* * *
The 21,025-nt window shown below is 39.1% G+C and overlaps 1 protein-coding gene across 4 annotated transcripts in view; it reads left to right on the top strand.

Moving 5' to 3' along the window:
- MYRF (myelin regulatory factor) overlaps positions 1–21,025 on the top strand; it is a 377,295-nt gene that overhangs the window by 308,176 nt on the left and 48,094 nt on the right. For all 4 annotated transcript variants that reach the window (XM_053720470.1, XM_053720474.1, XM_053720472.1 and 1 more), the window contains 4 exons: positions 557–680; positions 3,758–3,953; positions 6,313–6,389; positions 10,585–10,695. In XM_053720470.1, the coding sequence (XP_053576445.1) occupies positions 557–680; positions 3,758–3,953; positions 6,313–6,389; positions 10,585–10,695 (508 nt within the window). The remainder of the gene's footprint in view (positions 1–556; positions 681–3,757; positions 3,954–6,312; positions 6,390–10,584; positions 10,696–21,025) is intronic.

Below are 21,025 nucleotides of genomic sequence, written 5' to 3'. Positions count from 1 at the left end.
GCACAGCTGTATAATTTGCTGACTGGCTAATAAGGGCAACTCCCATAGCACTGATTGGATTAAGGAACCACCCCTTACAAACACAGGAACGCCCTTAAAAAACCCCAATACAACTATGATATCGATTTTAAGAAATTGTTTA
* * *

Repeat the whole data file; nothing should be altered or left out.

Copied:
The 21,025-nt window shown below is 39.1% G+C and overlaps 1 protein-coding gene across 4 annotated transcripts in view; it reads left to right on the top strand.

Moving 5' to 3' along the window:
- MYRF (myelin regulatory factor) overlaps positions 1–21,025 on the top strand; it is a 377,295-nt gene that overhangs the window by 308,176 nt on the left and 48,094 nt on the right. For all 4 annotated transcript variants that reach the window (XM_053720470.1, XM_053720474.1, XM_053720472.1 and 1 more), the window contains 4 exons: positions 557–680; positions 3,758–3,953; positions 6,313–6,389; positions 10,585–10,695. In XM_053720470.1, the coding sequence (XP_053576445.1) occupies positions 557–680; positions 3,758–3,953; positions 6,313–6,389; positions 10,585–10,695 (508 nt within the window). The remainder of the gene's footprint in view (positions 1–556; positions 681–3,757; positions 3,954–6,312; positions 6,390–10,584; positions 10,696–21,025) is intronic.

Below are 21,025 nucleotides of genomic sequence, written 5' to 3'. Positions count from 1 at the left end.
GCACAGCTGTATAATTTGCTGACTGGCTAATAAGGGCAACTCCCATAGCACTGATTGGATTAAGGAACCACCCCTTACAAACACAGGAACGCCCTTAAAAAACCCCAATACAACTATGATATCGATTTTAAGAAATTGTTTA